In this study, we examined how preschool students with language delays engaged in interactive dialogue during regular circle time and dramatic inquiry activities. Using frequency recording of three preschool students’ linguistic engagement and multimodal analysis of classroom video data, this article explores how these students produced social, instructional, and academic language as well as multimodal actions to engage in interactive dialogue with their teachers and peers. Overall, students exhibited higher levels of linguistic engagement during traditional instruction; however, multimodal analysis revealed the ways students engaged in interactive dialogue during dramatic inquiry was far more complex. We conclude that dramatic inquiry created opportunities for students to learn and produce academic language and corresponding multimodal actions while regular instruction provided students opportunities to practice social and instructional language. Our analysis demonstrates the complexities of how preschoolers with language delays use different forms of verbal and non-verbal language to share their personal experiences and content knowledge with others. In all, this study emphasizes the importance of considering both quantitative and qualitative data when trying to understand how preschoolers engage in interactive dialogue in the classroom.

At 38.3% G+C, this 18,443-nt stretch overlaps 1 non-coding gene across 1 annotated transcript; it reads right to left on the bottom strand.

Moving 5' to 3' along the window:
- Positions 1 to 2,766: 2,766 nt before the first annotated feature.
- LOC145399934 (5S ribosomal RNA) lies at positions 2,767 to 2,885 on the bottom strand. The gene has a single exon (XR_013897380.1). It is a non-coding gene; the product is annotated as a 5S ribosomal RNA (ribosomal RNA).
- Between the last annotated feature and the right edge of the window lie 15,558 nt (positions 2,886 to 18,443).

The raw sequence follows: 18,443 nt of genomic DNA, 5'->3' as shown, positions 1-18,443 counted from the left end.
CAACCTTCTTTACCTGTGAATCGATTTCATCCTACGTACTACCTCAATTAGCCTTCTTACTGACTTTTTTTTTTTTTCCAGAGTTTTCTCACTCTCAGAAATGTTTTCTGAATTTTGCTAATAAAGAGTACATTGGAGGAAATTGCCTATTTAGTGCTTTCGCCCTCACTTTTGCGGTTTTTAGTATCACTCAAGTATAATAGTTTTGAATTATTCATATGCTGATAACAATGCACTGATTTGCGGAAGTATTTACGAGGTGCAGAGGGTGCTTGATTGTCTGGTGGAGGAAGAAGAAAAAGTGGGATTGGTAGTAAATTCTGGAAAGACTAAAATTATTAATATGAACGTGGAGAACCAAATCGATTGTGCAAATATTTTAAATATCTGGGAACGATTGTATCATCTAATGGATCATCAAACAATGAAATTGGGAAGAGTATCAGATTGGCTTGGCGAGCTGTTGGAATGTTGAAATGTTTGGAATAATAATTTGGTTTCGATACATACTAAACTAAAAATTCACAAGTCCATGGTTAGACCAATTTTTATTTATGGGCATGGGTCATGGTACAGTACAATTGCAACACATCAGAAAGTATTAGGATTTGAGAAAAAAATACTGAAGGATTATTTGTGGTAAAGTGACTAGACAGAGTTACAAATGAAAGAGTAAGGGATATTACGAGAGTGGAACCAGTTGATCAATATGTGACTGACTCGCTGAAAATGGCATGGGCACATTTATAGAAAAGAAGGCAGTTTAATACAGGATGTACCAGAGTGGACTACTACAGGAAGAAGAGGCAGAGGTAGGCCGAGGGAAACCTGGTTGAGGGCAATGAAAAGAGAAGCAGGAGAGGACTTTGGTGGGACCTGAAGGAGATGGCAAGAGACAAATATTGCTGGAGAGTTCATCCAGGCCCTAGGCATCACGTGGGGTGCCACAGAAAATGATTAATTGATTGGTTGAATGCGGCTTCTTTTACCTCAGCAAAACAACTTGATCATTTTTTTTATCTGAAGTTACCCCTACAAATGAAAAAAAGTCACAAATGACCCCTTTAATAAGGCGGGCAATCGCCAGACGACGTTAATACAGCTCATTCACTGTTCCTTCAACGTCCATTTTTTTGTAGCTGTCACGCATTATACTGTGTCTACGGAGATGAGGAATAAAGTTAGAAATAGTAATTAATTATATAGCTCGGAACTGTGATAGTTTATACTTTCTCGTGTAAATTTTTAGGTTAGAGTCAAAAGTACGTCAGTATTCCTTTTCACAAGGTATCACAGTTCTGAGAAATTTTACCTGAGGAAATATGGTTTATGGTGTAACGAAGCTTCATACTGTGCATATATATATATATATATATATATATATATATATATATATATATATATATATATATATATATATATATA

- dramatic inquiry
- interactive dialogue
ASJC Scopus subject areas
- Health(social science)
- Developmental and Educational Psychology